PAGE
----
@Philippe: I am not a Dolphin user, but I think Webzine is basically just watered down versions of webpages.

    Glad to hear you use Opera; I am an Opera fan myself. They make great mobile browsers. You should take note, however, if you use Opera Turbo all the websites you visit are rerouted to Opera’s servers so they can serve you cached versions for quicker page loads. However, the difference between Opera Turbo and Webzine is the fact that a) You can turn off Opera Turbo (you actually have to manually turn Opera Turbo on to use it, I believe) and b) Opera is very clear about how this feature works — nothing sneaky.

    @drWoo: No problem. Glad to be of help.

    @Seamus McSeamus: Dolphin actually originated on Android and was ported to iOS after it started gaining popularity. I believe the Android version has more features than the iOS version, which is why you may feel the iOS version is no better than other browsers.

    Thanks for the info on updates for the iOS version. Hopefully it has been patched but unless someone runs a packet sniffer and finds out for sure, we won’t know.

    @DrLongBear: I understand your concern. The thing is this is more of a personal blog than a blogging business; I like to blog about things that I find interesting, if you get what I mean. Currently I am more into the mobile scene than the Windows/PC scene, although I do post some PC articles every now and then.

    I understand not everyone wants to read all these mobile articles. From the sound of it it looks like you are an e-mail subscriber. You can unsubscribe to these mobile articles (and keep e-mail subscriptions for other types of articles) if you don’t to read these mobile articles. See http://dottech.org/announcements/22698/tired-of-getting-e-mails-about-android-apps-now-you-can-control-what-articles-you-are-e-mailed-about/ to learn more about this process. (The article I just linked is specifically for unsubscribing to Android articles but the same concept applies for other mobile articles.)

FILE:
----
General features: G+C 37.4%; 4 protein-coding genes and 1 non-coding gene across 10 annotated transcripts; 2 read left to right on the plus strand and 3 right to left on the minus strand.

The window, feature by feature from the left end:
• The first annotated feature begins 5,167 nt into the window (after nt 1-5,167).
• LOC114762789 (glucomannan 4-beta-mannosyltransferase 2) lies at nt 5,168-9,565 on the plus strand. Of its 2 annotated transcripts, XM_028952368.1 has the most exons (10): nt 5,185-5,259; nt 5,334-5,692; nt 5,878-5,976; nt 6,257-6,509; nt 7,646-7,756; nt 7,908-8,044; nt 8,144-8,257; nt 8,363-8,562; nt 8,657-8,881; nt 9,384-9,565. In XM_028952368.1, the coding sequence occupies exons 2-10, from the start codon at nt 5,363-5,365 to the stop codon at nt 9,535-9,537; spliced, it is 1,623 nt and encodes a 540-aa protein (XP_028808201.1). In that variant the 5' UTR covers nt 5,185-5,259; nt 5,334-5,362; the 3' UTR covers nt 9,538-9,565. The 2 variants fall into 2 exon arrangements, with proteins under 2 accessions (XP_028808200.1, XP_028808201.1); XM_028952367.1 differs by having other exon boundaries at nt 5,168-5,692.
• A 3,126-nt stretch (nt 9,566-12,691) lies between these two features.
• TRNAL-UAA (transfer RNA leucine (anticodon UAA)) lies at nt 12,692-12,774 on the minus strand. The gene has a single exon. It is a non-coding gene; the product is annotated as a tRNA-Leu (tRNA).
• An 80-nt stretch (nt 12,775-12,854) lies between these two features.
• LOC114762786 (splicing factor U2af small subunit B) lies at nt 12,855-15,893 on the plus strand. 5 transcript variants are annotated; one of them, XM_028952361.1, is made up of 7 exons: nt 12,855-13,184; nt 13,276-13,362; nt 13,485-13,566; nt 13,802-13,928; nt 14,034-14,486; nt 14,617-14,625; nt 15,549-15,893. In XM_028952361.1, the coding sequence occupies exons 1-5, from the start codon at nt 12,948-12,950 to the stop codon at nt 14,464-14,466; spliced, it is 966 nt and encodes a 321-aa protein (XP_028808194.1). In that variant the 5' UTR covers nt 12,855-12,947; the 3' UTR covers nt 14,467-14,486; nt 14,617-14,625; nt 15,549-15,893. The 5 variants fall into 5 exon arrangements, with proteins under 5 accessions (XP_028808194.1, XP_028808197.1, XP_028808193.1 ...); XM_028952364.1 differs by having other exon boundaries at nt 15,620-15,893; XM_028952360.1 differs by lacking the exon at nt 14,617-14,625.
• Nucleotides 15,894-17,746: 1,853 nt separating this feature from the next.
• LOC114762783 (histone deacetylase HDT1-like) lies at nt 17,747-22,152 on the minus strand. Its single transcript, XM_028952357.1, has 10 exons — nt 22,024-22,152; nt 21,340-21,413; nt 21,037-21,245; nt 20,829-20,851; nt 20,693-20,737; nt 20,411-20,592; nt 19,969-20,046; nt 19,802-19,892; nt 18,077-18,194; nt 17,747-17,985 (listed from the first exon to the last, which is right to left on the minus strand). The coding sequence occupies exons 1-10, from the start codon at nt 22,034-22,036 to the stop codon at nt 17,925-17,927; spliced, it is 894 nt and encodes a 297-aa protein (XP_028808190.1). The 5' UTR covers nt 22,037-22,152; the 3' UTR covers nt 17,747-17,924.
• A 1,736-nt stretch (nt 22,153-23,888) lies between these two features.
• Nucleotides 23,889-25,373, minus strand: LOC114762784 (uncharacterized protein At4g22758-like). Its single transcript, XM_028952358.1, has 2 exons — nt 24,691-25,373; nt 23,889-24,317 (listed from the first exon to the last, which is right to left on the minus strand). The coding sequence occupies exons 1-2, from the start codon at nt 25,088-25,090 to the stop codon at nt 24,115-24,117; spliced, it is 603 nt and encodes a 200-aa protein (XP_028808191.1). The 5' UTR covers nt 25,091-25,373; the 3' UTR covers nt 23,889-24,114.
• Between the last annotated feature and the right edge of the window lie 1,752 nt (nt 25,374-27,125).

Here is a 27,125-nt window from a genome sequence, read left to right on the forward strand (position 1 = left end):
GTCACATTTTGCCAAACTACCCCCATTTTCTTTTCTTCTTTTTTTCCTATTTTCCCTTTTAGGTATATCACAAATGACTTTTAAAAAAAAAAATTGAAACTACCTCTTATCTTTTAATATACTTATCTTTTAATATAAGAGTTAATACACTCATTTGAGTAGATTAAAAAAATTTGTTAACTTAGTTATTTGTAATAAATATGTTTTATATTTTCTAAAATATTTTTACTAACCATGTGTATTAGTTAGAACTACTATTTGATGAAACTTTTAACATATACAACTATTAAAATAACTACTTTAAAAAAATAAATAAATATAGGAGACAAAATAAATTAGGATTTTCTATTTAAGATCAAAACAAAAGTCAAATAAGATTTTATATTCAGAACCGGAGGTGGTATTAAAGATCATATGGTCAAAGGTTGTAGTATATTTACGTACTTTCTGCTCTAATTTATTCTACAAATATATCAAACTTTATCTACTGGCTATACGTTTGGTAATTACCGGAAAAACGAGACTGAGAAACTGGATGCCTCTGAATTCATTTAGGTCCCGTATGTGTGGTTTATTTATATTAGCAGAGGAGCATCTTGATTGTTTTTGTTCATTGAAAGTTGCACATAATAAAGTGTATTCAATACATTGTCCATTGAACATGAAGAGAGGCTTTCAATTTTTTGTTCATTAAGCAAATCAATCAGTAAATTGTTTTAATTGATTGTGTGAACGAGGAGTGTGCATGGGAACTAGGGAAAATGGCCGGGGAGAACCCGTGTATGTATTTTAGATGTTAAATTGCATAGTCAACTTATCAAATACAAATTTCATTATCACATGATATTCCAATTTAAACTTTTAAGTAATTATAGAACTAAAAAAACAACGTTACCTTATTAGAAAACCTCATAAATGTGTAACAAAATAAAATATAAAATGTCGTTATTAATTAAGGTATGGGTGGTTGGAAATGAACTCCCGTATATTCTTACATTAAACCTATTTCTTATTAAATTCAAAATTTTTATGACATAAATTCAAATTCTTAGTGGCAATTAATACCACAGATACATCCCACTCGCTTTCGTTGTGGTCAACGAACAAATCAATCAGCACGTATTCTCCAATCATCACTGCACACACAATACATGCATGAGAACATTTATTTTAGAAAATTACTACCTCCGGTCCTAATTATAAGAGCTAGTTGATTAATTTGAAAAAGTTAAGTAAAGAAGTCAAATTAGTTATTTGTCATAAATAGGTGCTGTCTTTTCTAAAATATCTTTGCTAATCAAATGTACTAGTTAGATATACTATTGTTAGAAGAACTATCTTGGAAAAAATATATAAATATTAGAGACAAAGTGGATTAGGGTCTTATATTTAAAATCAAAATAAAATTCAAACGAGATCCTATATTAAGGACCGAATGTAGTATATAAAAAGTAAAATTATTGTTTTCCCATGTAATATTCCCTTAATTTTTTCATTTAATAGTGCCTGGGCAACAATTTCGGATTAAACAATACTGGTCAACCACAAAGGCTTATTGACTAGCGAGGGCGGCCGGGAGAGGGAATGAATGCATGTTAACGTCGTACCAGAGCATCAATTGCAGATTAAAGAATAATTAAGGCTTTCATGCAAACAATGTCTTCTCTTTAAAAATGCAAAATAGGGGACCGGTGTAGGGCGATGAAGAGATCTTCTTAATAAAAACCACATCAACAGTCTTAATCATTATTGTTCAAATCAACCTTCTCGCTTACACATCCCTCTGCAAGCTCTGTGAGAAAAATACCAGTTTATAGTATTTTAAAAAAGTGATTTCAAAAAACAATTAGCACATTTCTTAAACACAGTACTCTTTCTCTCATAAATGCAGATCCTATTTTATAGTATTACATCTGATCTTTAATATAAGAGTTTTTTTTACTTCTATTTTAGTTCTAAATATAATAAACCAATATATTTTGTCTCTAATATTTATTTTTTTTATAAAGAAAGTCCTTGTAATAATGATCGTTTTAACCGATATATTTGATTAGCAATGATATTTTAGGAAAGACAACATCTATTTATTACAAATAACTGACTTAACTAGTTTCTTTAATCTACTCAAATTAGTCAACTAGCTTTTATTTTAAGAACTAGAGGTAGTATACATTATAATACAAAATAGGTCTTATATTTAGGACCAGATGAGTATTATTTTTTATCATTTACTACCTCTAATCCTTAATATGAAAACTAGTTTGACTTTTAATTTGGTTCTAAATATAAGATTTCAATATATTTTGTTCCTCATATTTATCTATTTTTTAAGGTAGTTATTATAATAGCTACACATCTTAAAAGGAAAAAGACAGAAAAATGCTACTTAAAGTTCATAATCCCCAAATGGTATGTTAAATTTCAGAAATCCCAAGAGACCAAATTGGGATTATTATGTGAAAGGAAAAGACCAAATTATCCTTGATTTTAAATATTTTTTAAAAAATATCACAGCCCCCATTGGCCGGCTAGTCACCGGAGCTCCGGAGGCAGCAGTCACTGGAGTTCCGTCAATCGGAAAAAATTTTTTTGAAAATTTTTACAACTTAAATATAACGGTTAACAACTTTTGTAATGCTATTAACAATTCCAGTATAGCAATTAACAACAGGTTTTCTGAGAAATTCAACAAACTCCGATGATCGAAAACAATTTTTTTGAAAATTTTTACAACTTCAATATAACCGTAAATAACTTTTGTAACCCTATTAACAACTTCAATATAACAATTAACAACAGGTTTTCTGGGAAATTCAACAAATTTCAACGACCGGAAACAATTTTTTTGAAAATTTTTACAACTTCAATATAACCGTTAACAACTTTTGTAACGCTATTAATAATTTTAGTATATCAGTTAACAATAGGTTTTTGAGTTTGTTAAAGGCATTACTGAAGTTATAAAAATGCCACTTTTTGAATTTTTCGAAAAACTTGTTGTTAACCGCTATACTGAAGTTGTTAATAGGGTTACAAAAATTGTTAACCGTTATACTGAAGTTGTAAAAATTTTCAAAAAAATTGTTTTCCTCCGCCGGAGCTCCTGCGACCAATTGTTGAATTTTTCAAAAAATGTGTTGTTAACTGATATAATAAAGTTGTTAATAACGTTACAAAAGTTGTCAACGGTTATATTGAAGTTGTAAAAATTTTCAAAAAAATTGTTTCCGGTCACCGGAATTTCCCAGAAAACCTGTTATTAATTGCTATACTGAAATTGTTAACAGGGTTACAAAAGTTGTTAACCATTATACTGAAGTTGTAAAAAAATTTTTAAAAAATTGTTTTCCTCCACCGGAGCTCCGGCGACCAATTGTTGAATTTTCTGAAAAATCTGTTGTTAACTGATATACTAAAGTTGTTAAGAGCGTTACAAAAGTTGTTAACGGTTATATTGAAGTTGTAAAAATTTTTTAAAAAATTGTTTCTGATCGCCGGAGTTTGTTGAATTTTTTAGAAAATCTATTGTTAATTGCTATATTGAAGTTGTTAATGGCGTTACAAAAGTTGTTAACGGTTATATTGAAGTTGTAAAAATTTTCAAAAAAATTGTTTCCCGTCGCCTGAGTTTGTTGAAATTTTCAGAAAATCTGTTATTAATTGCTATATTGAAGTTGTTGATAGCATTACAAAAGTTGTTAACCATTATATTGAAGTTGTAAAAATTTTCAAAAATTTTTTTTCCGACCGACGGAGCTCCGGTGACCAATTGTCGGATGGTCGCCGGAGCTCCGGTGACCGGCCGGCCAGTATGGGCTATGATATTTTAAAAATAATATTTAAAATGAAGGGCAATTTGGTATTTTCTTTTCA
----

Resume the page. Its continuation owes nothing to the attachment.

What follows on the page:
Sorry to inconvenience you!

  6. DrLongBear

    It has been awhile since I saw anything related to a personal PC on here…almost all of the posts dropping into my inbox are concerning Android or other mobile media…I am sure there is a need for info on all things mobile…just wish more of the info coming out of here not be so categorically challenged.

  7. Seamus McSeamus

    Thanks for the heads up, Ashraf. Until a couple weeks ago the only browsers on my iPad were Safari and Opera, although I had tried iLunascape previously, but I saw some good reviews of Dolphin and decided to give it a try. The interface is nice, but functionally it’s no better than anything else. I was going to remove it after reading your column, but for curiosity’s sake decided to check for an update first. There is one, but the only info available is “bug fixes”. As far as I can determine, there is no opt-out functionality included. Anyway, goodbye Dolphin Browser, I hardly knew ye.

  8. Philippe

    Just a stupid question, if it is one…
    What is a webzine? And what the difference between webzine and normal page?
    Anyway I just installed Dolphin on my Android, and now I’m going to take it down and stick with opera.